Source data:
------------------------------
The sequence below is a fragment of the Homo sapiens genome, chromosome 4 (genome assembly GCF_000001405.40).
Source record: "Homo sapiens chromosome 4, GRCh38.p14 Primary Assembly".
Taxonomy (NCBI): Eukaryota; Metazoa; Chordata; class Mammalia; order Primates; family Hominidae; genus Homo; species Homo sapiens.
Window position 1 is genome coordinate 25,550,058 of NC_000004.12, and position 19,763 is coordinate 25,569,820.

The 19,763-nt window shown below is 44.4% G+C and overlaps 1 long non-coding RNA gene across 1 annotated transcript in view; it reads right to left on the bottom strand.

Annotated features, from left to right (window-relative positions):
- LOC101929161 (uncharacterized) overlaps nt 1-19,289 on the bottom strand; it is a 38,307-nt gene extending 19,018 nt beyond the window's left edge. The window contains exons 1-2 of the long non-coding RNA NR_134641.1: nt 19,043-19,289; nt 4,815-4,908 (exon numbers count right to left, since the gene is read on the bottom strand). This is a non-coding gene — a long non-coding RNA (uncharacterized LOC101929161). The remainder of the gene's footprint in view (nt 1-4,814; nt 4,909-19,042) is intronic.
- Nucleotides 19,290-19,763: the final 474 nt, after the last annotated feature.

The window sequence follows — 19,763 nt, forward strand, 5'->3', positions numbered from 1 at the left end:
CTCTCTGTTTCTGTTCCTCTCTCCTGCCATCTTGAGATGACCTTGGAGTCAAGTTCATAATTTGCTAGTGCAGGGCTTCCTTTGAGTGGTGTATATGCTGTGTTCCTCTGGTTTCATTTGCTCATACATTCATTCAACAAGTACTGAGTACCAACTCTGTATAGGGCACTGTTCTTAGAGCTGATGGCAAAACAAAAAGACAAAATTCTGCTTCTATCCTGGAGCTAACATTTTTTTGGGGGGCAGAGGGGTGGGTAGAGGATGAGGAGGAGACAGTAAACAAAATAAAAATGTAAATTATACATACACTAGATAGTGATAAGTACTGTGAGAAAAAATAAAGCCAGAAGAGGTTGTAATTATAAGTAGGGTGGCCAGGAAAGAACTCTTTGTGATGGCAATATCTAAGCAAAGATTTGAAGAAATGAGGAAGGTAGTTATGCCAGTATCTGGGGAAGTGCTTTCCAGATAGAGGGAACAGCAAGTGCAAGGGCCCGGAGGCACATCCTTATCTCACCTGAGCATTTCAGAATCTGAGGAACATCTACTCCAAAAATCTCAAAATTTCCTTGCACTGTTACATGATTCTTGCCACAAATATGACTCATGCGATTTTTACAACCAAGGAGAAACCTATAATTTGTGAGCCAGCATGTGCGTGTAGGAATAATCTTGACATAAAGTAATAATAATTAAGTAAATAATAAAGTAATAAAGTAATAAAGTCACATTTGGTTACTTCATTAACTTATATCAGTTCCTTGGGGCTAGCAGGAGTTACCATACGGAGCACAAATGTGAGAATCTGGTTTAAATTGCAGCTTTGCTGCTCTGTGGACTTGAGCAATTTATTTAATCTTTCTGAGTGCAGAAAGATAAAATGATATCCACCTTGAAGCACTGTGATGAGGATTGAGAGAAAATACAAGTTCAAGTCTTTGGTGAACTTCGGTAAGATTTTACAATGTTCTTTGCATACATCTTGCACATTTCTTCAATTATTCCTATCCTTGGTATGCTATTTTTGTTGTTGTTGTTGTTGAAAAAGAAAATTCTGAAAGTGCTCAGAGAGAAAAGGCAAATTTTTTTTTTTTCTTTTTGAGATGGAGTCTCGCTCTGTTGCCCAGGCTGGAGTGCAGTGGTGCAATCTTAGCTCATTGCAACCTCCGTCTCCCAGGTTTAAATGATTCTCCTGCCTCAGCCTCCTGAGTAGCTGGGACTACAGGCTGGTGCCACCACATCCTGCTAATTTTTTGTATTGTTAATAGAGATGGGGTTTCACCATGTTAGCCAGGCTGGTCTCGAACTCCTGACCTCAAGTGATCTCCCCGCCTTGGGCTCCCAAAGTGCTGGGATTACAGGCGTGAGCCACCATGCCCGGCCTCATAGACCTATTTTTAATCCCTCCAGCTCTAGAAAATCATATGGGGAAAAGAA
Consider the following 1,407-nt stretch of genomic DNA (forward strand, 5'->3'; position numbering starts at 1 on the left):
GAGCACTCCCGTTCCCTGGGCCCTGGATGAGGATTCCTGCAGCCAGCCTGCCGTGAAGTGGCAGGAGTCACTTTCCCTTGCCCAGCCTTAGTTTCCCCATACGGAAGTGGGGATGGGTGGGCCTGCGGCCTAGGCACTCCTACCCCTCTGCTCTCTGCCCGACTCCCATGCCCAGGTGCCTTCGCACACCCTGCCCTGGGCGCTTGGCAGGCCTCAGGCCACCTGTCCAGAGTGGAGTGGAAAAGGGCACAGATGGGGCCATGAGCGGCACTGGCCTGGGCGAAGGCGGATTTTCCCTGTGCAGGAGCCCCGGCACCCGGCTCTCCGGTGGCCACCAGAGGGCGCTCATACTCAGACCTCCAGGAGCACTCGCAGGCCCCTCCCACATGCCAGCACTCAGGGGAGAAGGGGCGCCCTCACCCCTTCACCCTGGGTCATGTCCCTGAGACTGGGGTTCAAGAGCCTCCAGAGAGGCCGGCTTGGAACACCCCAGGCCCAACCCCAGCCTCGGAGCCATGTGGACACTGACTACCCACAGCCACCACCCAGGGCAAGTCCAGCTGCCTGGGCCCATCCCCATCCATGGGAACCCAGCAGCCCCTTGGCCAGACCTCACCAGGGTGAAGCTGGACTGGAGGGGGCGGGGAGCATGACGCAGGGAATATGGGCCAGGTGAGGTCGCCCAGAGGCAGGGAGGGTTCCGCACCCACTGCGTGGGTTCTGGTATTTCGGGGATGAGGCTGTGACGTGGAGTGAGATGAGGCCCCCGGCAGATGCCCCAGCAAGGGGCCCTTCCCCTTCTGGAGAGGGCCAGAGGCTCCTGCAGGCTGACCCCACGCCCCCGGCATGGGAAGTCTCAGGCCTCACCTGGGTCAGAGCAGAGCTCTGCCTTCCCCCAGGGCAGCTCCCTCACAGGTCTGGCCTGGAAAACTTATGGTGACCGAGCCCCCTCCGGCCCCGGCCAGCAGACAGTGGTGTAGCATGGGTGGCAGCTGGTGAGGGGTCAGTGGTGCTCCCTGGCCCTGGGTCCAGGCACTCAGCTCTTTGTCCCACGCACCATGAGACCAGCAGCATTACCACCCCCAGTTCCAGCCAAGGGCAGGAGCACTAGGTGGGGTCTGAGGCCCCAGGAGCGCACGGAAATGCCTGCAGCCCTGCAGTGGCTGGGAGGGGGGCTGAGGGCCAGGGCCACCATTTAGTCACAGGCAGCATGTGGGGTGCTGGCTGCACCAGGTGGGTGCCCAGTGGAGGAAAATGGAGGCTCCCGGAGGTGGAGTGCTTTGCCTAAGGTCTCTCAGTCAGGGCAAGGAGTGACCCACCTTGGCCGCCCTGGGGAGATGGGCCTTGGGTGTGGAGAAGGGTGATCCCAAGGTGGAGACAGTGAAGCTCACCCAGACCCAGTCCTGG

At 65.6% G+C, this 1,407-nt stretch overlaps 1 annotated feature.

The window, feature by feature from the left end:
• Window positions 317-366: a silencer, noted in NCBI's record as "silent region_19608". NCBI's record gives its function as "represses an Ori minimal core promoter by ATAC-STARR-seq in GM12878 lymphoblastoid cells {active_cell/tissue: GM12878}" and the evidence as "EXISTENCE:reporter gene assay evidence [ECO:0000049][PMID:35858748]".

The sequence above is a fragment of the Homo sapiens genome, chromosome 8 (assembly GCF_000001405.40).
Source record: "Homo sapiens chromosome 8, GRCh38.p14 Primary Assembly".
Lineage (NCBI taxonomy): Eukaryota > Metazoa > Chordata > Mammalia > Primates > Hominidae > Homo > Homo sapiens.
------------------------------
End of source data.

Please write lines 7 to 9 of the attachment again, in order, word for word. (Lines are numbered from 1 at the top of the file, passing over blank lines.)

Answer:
- LOC101929161 (uncharacterized) overlaps nt 1-19,289 on the bottom strand; it is a 38,307-nt gene extending 19,018 nt beyond the window's left edge. The window contains exons 1-2 of the long non-coding RNA NR_134641.1: nt 19,043-19,289; nt 4,815-4,908 (exon numbers count right to left, since the gene is read on the bottom strand). This is a non-coding gene — a long non-coding RNA (uncharacterized LOC101929161). The remainder of the gene's footprint in view (nt 1-4,814; nt 4,909-19,042) is intronic.
- Nucleotides 19,290-19,763: the final 474 nt, after the last annotated feature.

The window sequence follows — 19,763 nt, forward strand, 5'->3', positions numbered from 1 at the left end: